In person early voting has now been underway for several days for the October 14 primary and will continue until Saturday, October 7. The special election for Treasurer is at the top of the ballot. Also on the ballot are New Orleans municipal elections and various special elections around the state such as for Public Service Commissioner, district/appeals court judge, and state representative.
Lower turnout, little change in partisan enthusiasm
Last December’s runoff should have had respectable turnout, with a US Senate race at the top of ballot. Also on the ballot was a Congressional race in Acadiana and municipal runoffs in East Baton Rouge Parish. However, the final (29%) statewide turnout was abysmal for a statewide race, and accordingly, “half time” early/absentee voting turnout was similarly low: 89,307 early voted, with a 78-20% white/black and a 44-44% Republican/Democrat partisan breakdown.
While early voting for the October 14 election started off with a higher turnout, those first day numbers were substantially inflated by an accumulation of over a month’s worth of mail in ballots. Now that we are four days into early voting, a clearer picture emerges: overall early voting turnout is 36% lower than it was after four days of early voting for the December 2016 elections (in person early voting is 52% less, while mail in balloting is 45% higher relative to December).
The partisan breakdown of the early voters as of last night remains somewhat more Democratic than December (which outside of East Baton Rouge Parish was an electoral “low water mark” for Democrats): 73-25% white/black and 49-40% Democrat/Republican, although those numbers have barely changed since early voting started several days ago.
This “Democratic spike” can be attributed to Orleans Parish/New Orleans. Historically, its elections for Mayor, other parish wide offices, and the New Orleans City Council were held during Mardi Gras season. The timing of those elections was recently changed to the fall (i.e., October 14), and this is the first time New Orleans elections are being held in conjunction with a statewide election cycle. And this statewide cycle just happens to have a statewide race (the special election for Treasurer) on the ballot.
From an examination of first day early voting from 2012-2016, Orleans Parish represents 8-10% of the statewide early vote. Given that New Orleans has a Mayor’s race without an incumbent for the first time since 2010, it is general political “conventional wisdom” that Orleans Parish would have a somewhat disproportionate impact on the statewide vote, although “somewhat” in this case means (as of last night) 15%, compared to 10% last November and 9% last December.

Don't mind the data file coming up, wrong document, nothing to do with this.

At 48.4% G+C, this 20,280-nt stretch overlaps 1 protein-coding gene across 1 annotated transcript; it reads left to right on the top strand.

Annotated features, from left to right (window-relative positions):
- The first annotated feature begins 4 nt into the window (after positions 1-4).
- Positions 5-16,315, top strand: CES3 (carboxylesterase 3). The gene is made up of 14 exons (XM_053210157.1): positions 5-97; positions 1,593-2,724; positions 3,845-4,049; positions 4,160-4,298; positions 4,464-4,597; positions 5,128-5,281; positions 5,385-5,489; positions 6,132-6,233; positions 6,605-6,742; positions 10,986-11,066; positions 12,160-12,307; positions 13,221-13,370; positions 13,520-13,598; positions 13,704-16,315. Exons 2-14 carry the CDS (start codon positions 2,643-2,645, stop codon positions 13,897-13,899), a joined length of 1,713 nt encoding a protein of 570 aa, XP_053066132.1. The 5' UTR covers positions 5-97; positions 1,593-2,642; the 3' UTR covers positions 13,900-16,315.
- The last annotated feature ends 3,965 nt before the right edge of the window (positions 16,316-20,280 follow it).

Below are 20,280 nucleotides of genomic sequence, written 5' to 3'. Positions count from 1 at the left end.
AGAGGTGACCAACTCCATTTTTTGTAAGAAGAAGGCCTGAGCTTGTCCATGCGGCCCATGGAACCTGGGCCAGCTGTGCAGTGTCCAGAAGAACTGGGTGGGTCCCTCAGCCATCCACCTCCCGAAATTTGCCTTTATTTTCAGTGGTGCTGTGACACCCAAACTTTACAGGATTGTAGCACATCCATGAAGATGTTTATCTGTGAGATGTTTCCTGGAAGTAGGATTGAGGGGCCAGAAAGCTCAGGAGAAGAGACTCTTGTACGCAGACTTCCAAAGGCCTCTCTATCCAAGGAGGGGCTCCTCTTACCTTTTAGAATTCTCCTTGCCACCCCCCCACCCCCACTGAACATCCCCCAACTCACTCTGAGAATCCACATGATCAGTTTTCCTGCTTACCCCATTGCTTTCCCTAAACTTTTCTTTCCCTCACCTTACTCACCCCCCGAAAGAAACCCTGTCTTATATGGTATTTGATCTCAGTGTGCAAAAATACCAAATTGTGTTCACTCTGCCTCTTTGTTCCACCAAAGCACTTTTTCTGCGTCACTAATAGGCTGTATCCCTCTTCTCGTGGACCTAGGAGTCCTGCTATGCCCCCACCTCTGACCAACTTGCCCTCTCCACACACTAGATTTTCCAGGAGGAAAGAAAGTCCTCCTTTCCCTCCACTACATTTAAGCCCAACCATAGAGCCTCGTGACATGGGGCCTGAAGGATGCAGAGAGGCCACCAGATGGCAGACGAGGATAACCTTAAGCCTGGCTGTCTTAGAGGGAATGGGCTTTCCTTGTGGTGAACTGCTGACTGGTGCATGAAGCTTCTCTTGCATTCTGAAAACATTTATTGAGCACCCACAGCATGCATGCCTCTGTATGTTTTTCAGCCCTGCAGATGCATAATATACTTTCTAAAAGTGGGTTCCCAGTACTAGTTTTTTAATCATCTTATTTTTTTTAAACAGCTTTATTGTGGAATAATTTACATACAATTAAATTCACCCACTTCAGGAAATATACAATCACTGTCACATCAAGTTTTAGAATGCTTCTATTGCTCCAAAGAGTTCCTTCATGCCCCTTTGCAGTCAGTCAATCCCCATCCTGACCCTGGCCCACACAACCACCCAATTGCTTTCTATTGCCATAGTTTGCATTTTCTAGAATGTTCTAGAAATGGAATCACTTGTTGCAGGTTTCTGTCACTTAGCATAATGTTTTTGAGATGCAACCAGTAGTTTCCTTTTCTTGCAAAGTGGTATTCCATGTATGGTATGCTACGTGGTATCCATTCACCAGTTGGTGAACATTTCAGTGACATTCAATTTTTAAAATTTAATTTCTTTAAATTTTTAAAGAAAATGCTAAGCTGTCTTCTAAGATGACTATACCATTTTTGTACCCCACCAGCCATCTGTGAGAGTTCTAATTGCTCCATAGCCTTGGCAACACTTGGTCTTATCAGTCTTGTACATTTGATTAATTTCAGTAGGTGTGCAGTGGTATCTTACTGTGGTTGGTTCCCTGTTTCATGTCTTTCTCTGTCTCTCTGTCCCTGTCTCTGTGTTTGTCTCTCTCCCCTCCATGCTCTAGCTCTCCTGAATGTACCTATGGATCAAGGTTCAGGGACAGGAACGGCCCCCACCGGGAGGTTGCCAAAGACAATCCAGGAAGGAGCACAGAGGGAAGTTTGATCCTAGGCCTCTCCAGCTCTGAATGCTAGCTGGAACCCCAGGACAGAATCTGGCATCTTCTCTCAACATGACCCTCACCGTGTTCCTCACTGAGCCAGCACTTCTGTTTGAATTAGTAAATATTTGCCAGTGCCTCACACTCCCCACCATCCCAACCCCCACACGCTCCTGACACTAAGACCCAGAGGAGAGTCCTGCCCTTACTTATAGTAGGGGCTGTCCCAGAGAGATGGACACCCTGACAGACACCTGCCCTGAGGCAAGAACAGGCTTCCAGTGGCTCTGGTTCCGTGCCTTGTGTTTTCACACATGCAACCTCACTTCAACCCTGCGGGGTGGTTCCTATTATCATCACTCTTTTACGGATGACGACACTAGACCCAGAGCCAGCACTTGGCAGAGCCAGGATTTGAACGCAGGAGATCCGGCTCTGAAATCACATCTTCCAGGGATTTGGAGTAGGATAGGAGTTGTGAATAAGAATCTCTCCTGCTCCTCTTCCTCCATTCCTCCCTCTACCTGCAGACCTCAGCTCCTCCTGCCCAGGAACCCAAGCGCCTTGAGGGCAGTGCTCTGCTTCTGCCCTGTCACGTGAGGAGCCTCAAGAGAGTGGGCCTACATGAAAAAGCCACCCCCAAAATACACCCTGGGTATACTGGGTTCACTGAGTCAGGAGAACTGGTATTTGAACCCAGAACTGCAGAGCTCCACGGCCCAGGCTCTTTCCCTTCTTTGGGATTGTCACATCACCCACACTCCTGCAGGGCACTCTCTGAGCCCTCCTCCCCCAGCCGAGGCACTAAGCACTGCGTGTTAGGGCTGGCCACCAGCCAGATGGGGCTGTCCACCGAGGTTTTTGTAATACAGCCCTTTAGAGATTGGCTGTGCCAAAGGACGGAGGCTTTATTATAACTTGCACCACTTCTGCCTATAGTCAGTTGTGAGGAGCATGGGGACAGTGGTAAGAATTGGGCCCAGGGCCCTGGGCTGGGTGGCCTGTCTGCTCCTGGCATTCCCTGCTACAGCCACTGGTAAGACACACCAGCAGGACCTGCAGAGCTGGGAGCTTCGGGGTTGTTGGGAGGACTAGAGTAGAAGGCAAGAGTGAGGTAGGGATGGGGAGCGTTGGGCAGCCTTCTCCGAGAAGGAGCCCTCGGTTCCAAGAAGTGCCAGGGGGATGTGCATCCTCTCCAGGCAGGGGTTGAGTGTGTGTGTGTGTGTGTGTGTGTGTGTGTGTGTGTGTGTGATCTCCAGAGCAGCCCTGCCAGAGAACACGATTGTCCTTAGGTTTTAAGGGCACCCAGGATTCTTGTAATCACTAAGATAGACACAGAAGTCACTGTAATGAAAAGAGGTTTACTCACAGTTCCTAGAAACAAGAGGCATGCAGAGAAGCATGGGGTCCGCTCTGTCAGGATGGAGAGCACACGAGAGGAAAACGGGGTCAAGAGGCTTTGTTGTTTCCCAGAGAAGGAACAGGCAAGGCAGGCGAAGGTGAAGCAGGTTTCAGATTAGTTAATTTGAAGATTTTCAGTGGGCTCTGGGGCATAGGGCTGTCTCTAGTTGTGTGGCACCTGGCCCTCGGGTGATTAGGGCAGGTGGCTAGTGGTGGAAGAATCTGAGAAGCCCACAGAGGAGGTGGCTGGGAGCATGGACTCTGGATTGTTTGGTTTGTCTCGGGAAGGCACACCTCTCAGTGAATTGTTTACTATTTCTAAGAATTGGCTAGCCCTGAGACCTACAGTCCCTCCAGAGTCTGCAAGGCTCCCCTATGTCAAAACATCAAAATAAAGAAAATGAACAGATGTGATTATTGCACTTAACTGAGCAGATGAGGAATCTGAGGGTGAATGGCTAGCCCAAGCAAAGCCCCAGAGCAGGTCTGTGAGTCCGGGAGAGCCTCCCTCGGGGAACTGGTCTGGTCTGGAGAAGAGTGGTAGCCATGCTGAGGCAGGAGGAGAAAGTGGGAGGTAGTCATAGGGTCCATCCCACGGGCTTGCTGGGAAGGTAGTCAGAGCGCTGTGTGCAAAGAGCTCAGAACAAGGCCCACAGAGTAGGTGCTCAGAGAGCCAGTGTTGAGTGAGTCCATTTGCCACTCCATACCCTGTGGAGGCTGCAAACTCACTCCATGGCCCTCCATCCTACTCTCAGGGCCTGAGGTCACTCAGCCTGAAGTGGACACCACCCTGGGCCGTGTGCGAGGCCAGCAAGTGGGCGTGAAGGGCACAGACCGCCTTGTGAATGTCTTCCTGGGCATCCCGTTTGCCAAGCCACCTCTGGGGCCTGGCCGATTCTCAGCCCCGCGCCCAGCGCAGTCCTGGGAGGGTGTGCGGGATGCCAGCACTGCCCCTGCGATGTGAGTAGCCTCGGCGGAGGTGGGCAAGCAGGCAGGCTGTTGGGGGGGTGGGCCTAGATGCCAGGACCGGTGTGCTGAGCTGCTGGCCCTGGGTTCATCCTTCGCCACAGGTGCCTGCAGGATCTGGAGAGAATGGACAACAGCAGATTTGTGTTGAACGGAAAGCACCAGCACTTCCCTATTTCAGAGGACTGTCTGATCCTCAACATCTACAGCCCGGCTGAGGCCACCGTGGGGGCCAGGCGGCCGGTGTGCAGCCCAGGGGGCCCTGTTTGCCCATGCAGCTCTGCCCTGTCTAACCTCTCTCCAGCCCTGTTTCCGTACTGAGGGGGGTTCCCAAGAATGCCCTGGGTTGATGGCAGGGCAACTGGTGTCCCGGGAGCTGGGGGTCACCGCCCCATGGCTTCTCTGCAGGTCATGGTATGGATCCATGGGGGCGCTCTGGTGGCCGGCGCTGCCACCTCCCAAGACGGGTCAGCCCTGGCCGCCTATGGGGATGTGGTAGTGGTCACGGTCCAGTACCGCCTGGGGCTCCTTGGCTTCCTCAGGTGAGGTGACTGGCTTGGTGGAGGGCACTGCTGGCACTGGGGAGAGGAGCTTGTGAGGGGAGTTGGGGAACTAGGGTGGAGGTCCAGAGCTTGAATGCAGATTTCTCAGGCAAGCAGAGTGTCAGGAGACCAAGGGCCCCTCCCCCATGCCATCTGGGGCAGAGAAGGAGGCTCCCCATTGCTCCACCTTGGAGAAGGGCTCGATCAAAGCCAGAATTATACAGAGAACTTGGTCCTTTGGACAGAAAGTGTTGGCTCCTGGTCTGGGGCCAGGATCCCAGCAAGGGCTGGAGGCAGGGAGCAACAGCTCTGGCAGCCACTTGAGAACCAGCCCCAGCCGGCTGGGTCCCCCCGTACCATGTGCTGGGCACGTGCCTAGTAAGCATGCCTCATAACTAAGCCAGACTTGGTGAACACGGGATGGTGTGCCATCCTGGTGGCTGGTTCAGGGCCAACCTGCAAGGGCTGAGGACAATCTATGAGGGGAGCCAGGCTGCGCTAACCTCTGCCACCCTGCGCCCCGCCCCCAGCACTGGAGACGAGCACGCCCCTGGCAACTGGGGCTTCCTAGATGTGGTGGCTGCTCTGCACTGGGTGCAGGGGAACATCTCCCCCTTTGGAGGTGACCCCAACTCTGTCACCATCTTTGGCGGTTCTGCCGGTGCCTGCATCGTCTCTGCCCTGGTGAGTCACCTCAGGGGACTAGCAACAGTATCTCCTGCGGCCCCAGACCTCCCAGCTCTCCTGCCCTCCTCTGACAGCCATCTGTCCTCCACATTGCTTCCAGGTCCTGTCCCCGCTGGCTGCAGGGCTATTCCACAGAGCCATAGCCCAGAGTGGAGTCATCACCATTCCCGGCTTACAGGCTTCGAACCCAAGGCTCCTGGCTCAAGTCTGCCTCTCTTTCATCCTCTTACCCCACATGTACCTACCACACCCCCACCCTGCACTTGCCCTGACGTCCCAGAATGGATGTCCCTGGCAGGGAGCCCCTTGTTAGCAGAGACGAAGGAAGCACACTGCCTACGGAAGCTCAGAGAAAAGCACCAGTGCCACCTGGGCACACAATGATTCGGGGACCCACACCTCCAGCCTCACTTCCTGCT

Still, “somewhat” makes a difference in the early voting statistics if that parish (Orleans) is overwhelmingly Democratic: it voted 81-15% for Hillary Clinton and 82-18% for Foster Campbell last year. In the other 63 parishes, the racial breakdown of the early/absentee voters is 81-17% – almost identical to the 80-17% racial composition after four days of early voting for the December 2016 runoff.
Yesterday’s top three early voting parishes were Orleans (8,661), St Tammany (5,366), and East Baton Rouge (4,691 early votes).
JMC’s projections of early voting volume, October 14 turnout
With additional early voting data available, it increasingly likely that turnout will be very low on October 14: it certainly will be far less than last December’s 29%. How low can it get? While projecting turnout is a constantly moving target throughout early voting week, JMC has established (and continuously refined) benchmarks that can be used to project early voting and/or final turnout.
After four days of early voting, JMC remains of the opinion that there will be more “front loading” in the early vote relative to October 14 turnout, and that it’s entirely possible that the previous record (set last November) of 26% of the vote being cast before Election Day may be broken this year with 30+% of the vote being cast early.
With that said, these are JMC’s “half time” projections:
- Projected early/absentee vote: 100-121K (186K in the December 2016 runoff)
- Projected turnout volume: 323-466K (884K in the December 2016 runoff)
- Projected turnout percentage: 11-16% (29% in the December 2016 runoff)
Why does early voting matter? When the Legislature essentially established “no fault” early voting a decade ago, you now have a noticeable constituency of people who prefer the convenience of early voting, and this constituency has for four times in a row (the 2015 primary, 2015 runoff, 2016 Presidential elections, and December 2016 runoff) exceeded 20%. A politician would be foolish to ignore this many “up front” voters, especially in a closely contested race. Also, too, early voting numbers are the first ones that are typically reported after polls have closed at 8 PM.